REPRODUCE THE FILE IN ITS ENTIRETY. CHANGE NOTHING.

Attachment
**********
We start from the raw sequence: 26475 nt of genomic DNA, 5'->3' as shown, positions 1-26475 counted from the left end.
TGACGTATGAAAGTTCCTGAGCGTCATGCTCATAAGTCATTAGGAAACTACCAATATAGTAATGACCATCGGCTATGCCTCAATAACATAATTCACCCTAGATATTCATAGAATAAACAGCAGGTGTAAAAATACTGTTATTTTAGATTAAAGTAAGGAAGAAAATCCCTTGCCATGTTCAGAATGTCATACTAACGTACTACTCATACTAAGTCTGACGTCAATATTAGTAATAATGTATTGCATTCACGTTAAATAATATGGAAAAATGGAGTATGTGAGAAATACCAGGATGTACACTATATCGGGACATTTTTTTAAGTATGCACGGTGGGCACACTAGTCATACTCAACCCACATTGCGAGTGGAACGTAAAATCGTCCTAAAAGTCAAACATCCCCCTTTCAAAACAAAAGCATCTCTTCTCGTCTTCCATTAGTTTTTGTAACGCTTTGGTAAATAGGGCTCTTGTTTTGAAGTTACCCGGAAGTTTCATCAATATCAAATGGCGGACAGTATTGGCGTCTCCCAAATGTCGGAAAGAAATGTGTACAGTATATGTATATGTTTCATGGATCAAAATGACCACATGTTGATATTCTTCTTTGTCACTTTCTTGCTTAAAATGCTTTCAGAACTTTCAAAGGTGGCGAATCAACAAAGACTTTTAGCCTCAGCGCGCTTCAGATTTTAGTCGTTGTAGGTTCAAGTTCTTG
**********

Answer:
We start from the raw sequence: 26475 nt of genomic DNA, 5'->3' as shown, positions 1-26475 counted from the left end.
TGACGTATGAAAGTTCCTGAGCGTCATGCTCATAAGTCATTAGGAAACTACCAATATAGTAATGACCATCGGCTATGCCTCAATAACATAATTCACCCTAGATATTCATAGAATAAACAGCAGGTGTAAAAATACTGTTATTTTAGATTAAAGTAAGGAAGAAAATCCCTTGCCATGTTCAGAATGTCATACTAACGTACTACTCATACTAAGTCTGACGTCAATATTAGTAATAATGTATTGCATTCACGTTAAATAATATGGAAAAATGGAGTATGTGAGAAATACCAGGATGTACACTATATCGGGACATTTTTTTAAGTATGCACGGTGGGCACACTAGTCATACTCAACCCACATTGCGAGTGGAACGTAAAATCGTCCTAAAAGTCAAACATCCCCCTTTCAAAACAAAAGCATCTCTTCTCGTCTTCCATTAGTTTTTGTAACGCTTTGGTAAATAGGGCTCTTGTTTTGAAGTTACCCGGAAGTTTCATCAATATCAAATGGCGGACAGTATTGGCGTCTCCCAAATGTCGGAAAGAAATGTGTACAGTATATGTATATGTTTCATGGATCAAAATGACCACATGTTGATATTCTTCTTTGTCACTTTCTTGCTTAAAATGCTTTCAGAACTTTCAAAGGTGGCGAATCAACAAAGACTTTTAGCCTCAGCGCGCTTCAGATTTTAGTCGTTGTAGGTTCAAGTTCTTG